It was years later when living in England that I made my pilgrimage France. With that first trip my feet were finally planted in the country of my childhood dreams. And everything was even better than I had hoped. The French could be “difficult”, I was warned, especially in Paris. I had also heard that about my home city, New York. I knew it wasn’t true about New York…could it be the same for the City of Light?

With my extremely basic hold on their lyrical language, I ventured into the streets of Paris. I found a small bistro off the Avenue des Champs-Élysées and did my best to order an omelette without the sausage. The waiter was patient and wonderfully helpful. And he responded to me in his equally basic English. What arrived at my table, honestly, was the greatest meal of my life. Imagine my surprise when the waiter said if I didn’t like it the chef could make me something else!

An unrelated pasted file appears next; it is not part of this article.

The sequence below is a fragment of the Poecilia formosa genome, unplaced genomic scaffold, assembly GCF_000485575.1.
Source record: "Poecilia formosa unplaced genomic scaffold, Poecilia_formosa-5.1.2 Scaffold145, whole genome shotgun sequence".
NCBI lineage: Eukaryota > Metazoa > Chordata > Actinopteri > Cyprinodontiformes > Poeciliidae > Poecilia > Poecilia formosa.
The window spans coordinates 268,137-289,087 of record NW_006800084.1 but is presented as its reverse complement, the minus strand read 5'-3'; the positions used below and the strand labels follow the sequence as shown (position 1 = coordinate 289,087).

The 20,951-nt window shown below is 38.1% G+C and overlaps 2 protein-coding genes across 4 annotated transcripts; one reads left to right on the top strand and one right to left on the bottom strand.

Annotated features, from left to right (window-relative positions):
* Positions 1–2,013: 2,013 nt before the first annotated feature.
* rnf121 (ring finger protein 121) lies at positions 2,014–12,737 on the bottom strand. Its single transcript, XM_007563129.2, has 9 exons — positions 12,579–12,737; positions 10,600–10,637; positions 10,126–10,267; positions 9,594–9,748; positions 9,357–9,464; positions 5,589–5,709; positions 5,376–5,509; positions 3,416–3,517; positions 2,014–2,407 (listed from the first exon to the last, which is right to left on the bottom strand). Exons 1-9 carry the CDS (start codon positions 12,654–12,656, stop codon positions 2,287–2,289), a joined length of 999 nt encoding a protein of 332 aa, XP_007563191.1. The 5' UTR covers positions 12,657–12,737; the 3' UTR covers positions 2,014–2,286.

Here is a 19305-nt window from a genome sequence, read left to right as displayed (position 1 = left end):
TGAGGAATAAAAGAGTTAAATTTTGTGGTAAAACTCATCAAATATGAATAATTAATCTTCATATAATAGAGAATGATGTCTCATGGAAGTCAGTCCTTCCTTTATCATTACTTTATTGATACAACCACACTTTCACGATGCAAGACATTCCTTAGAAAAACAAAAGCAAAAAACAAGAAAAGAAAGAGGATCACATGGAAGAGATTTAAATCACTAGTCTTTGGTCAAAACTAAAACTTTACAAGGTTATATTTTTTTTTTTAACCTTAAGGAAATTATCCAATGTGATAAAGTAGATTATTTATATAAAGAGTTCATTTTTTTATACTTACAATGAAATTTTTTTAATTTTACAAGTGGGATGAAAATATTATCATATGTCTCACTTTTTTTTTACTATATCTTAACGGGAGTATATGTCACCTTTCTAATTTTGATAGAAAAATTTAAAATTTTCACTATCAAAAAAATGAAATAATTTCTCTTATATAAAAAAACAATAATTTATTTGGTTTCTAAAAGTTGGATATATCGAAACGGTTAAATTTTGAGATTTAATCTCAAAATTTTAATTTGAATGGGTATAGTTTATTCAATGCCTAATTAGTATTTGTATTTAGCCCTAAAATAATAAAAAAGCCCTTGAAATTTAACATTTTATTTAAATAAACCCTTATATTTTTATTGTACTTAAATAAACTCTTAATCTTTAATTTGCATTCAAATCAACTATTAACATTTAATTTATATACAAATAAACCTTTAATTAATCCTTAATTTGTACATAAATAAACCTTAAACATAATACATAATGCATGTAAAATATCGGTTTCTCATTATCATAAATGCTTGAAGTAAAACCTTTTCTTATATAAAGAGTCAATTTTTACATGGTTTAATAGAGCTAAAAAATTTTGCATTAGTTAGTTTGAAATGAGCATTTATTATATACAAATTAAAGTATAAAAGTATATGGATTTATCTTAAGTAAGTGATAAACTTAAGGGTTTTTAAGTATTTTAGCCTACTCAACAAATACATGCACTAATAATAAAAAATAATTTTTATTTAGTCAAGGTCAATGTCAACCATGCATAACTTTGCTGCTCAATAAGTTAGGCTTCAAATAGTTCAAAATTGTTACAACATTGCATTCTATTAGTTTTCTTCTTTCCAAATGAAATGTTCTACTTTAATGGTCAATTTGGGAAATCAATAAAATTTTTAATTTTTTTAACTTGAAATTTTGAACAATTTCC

This exchange set the tone of my first trip and for all the ones after. Regardless of national origin, we are all the same…sharing the same hopes, dreams, and desires. The French say it perfectly…joie de vivre…a philosophy of life.

I used a standard manila ATC card for the substrate . Text from travel brochures, and dictionary pages were added.  I found a vintage image of the dancers and finished the card with rubber stamped images and acrylic paint.

As artists we have the unique opportunity to bridge the gap we sometimes feel when taking a journey to somewhere new. Everyone, everywhere, wants to be treated with respect. We all want to feel that we do matter. Our work says more about us than words can ever convey. What does your work say about you?

Urban Individualist’ new space at Artworks

urban individualists at artworksIMG_1364

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We moved into another little gallery at Artworks. It’s upstairs #201. We’re participating in the holiday sale. IMG_1368